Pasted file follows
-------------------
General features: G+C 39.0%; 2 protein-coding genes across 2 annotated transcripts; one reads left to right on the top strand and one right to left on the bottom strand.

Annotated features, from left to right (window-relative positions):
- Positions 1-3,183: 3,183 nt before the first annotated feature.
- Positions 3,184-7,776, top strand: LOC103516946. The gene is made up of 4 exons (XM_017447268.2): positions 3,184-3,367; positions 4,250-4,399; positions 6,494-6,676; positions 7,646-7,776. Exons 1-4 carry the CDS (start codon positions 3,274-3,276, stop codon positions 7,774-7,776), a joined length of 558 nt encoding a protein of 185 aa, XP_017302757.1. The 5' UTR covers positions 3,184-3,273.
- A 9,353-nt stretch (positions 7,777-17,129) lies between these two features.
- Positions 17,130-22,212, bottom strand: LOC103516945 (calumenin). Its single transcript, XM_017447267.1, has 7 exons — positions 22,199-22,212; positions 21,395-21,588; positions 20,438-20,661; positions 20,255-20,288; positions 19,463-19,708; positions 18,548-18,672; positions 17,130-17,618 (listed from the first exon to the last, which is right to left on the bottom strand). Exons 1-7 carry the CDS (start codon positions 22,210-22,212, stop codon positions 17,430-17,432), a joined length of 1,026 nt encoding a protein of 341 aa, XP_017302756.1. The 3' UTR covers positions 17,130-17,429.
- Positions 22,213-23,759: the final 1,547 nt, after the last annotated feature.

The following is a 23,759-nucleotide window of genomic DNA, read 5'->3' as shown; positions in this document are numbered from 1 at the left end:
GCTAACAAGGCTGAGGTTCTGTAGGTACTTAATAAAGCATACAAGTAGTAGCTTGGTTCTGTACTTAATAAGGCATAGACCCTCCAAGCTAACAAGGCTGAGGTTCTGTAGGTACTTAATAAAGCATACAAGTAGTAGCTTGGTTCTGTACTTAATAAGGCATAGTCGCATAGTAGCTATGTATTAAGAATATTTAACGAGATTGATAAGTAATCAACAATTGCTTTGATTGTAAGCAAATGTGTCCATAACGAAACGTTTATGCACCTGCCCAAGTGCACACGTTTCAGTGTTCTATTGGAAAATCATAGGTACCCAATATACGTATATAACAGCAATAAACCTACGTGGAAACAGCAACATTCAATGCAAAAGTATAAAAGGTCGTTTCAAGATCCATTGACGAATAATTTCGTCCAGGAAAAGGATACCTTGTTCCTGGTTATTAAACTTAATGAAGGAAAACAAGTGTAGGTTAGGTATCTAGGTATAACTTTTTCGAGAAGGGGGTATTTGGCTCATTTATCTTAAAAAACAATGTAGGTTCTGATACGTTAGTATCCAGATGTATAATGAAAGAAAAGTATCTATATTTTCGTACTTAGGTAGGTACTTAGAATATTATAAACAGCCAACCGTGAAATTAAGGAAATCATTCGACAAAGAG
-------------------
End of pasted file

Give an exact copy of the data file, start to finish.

General features: G+C 39.0%; 2 protein-coding genes across 2 annotated transcripts; one reads left to right on the top strand and one right to left on the bottom strand.

Annotated features, from left to right (window-relative positions):
- Positions 1-3,183: 3,183 nt before the first annotated feature.
- Positions 3,184-7,776, top strand: LOC103516946. The gene is made up of 4 exons (XM_017447268.2): positions 3,184-3,367; positions 4,250-4,399; positions 6,494-6,676; positions 7,646-7,776. Exons 1-4 carry the CDS (start codon positions 3,274-3,276, stop codon positions 7,774-7,776), a joined length of 558 nt encoding a protein of 185 aa, XP_017302757.1. The 5' UTR covers positions 3,184-3,273.
- A 9,353-nt stretch (positions 7,777-17,129) lies between these two features.
- Positions 17,130-22,212, bottom strand: LOC103516945 (calumenin). Its single transcript, XM_017447267.1, has 7 exons — positions 22,199-22,212; positions 21,395-21,588; positions 20,438-20,661; positions 20,255-20,288; positions 19,463-19,708; positions 18,548-18,672; positions 17,130-17,618 (listed from the first exon to the last, which is right to left on the bottom strand). Exons 1-7 carry the CDS (start codon positions 22,210-22,212, stop codon positions 17,430-17,432), a joined length of 1,026 nt encoding a protein of 341 aa, XP_017302756.1. The 3' UTR covers positions 17,130-17,429.
- Positions 22,213-23,759: the final 1,547 nt, after the last annotated feature.

The following is a 23,759-nucleotide window of genomic DNA, read 5'->3' as shown; positions in this document are numbered from 1 at the left end:
GCTAACAAGGCTGAGGTTCTGTAGGTACTTAATAAAGCATACAAGTAGTAGCTTGGTTCTGTACTTAATAAGGCATAGACCCTCCAAGCTAACAAGGCTGAGGTTCTGTAGGTACTTAATAAAGCATACAAGTAGTAGCTTGGTTCTGTACTTAATAAGGCATAGTCGCATAGTAGCTATGTATTAAGAATATTTAACGAGATTGATAAGTAATCAACAATTGCTTTGATTGTAAGCAAATGTGTCCATAACGAAACGTTTATGCACCTGCCCAAGTGCACACGTTTCAGTGTTCTATTGGAAAATCATAGGTACCCAATATACGTATATAACAGCAATAAACCTACGTGGAAACAGCAACATTCAATGCAAAAGTATAAAAGGTCGTTTCAAGATCCATTGACGAATAATTTCGTCCAGGAAAAGGATACCTTGTTCCTGGTTATTAAACTTAATGAAGGAAAACAAGTGTAGGTTAGGTATCTAGGTATAACTTTTTCGAGAAGGGGGTATTTGGCTCATTTATCTTAAAAAACAATGTAGGTTCTGATACGTTAGTATCCAGATGTATAATGAAAGAAAAGTATCTATATTTTCGTACTTAGGTAGGTACTTAGAATATTATAAACAGCCAACCGTGAAATTAAGGAAATCATTCGACAAAGAG